Journal of Sports Science and Medicine
Journal of Sports Science and Medicine
ISSN: 1303 - 2968   
Ios-APP Journal of Sports Science and Medicine
Androit-APP Journal of Sports Science and Medicine
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©Journal of Sports Science and Medicine (2022) 21, 555 - 579   DOI: https://doi.org/10.52082/jssm.2022.555

Review article
A Systematic Review of the Effects of Strength and Power Training on Performance in Cross-Country Skiers
Thomas Stöggl1,2, , Hans-Christer Holmberg3,4
Author Information
1 Department of Sport and Exercise Science, University of Salzburg, Hallein/Rif, Austria
2 Red Bull Athlete Performance Center, Salzburg – Austria
3 Department of Health Sciences, Luleå University of Technology, Sweden
4 School of Kinesiology, University of British Columbia, Vancouver, Canada

Thomas Stöggl
✉ Department of Sport and Exercise Science, University of Salzburg, Schlossallee 49, 5400 Hallein/Rif, Austria
Email: thomas.stoeggl@plus.ac.at
Publish Date
Received: 14-07-2022
Accepted: 09-10-2022
Published (online): 01-12-2022
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ABSTRACT

To identify and evaluate current scientific literature concerning the effect of strength, power and speed training on relevant physiological and biomechanical characteristics and performance of competitive cross-country skiers (XCS), the databases Scopus and PubMed were searched systematically for original articles in peer-reviewed journals. Of the 599 studies retrieved, 12 met the inclusion criteria (i.e., assessment of outcome measures with relevance for XCS performance; involvement of traditional resistance training; application of external resistance to the body; intervention longer than 4 weeks; randomized controlled trial). The methodological rigor of each study was assessed using the PEDro scale, which were mostly poor-to-fair, with good methodological quality in only two articles. All of the strength/power/speed interventions improved 1RM (0.8-6.8 ES), but findings with respect to jump performance, ability to generate force rapidly and body composition were mixed. Interventions demonstrated moderate-to-high ES on XCS specific performance compared with control (mean ES = 0.56), but the pattern observed was not consistent. None of the interventions changed anaerobic capacity, while in most studies VO2max was either unchanged or increased. Work economy or efficiency was enhanced by most of the interventions. In conclusion, present research indicates that strength training improves general strength, with moderate effects on XCS performance, and inconclusive effects on work economy and VO2max/VO2peak. Strength training with high loads, explosive strength training, or sprint interval training seem to be promising tools for modern XCS training. Future investigations should include long-term (e.g., >6 months) strength training to allow sufficient time for increased strength and speed to influence actual XCS performance. Moreover, they should include both sexes, as well as upper- and lower-body muscles (trained separately and together) and employ free weights and core training. Methodological differences and limitations highlighted here may explain discrepancies in findings and should be taken into consideration in future research in this area.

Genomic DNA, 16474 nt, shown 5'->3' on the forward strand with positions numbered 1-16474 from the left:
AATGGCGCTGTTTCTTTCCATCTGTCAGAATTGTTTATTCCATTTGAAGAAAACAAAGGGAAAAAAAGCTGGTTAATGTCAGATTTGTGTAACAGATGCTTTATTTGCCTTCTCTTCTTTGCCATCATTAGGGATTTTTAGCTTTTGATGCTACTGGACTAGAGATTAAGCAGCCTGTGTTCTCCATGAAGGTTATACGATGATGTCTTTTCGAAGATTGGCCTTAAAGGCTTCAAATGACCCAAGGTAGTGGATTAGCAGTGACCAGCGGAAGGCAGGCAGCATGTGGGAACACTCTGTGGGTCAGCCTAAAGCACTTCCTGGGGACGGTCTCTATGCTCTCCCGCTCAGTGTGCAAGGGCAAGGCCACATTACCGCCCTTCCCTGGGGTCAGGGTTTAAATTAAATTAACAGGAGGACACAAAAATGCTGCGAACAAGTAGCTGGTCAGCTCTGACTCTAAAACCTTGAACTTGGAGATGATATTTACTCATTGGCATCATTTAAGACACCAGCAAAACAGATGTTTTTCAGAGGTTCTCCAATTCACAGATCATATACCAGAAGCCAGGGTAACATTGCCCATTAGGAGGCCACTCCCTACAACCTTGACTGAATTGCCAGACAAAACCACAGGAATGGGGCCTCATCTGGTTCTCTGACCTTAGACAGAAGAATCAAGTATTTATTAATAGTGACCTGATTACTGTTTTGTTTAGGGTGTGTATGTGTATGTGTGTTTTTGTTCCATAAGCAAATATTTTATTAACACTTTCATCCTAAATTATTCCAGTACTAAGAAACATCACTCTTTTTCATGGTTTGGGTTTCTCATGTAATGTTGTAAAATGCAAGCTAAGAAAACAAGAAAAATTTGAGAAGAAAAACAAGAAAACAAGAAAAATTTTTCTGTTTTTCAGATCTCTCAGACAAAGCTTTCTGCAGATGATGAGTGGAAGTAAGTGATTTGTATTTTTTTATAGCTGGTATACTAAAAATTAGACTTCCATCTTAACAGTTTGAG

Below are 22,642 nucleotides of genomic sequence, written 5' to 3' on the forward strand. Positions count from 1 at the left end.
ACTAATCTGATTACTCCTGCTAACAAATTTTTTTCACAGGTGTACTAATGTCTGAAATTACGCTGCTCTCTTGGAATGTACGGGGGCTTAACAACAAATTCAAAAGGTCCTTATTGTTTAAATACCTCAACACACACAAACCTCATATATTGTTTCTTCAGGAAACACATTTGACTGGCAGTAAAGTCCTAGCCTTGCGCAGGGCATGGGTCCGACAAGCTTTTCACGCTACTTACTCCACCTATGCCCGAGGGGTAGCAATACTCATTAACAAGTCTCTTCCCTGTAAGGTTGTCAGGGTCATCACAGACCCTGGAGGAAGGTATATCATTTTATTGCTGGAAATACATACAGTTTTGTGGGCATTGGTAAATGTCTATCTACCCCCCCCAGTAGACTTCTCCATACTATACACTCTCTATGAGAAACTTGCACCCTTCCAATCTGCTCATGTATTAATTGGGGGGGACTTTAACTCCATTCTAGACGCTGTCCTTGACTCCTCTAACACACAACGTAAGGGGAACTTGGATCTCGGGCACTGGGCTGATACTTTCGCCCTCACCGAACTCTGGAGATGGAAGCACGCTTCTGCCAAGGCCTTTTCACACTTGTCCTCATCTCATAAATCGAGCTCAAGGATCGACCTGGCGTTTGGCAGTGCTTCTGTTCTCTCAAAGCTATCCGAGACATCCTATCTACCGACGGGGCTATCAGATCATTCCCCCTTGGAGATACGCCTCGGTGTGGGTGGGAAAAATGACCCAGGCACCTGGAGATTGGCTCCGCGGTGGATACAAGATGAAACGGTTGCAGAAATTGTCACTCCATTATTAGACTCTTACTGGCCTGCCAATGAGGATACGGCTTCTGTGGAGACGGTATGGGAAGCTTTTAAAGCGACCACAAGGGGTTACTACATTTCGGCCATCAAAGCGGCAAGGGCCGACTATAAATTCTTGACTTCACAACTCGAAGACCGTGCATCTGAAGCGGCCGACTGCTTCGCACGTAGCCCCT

Key words: 1 repetition maximum, distance performance, jump performance, randomized controlled trial, sprint, time trial, work economy


           Key Points
  • Although available evidence indicates that XC skiers are stronger than many other endurance athletes and have become even stronger in recent decades, most of the investigations reviewed here found only moderate positive effects of strength training on XCS performance.
  • The great variety of strength training described here has generally led to improvements in strength (e.g., 1RM), with inconsistent positive effects with respect to work economy/efficiency, VO2max/peak, jump performance and body composition.
  • Strength training (2-3 times/week) focusing on high loads (oriented towards intramuscular coordination and/or hypertrophy), explosive strength (power) and/or specific sprint endurance training are recommended for inclusion in XCS training, with special consideration of the individual athlete’s needs.
  • The methodological quality of the articles examined was poor-to-fair, being good in only two cases. Future investigations should involve more prolonged interventions (including also the competition phase and long-term follow-up); include both men and women, as well as upper-, core and lower-body muscles; and place special emphasize on the transfer of increased strength to changes in the biomechanics and, consequently, on the performance of XCS.
  • Although free weight training is a promising concept, studies of the effects of such training on XCS are sparse. If free weight training (e.g., Olympic lifts) which is technically complex, is included in the training regimen, early development of proper lifting technique, with special guidance and gradual increases in load, are recommended.
 
 
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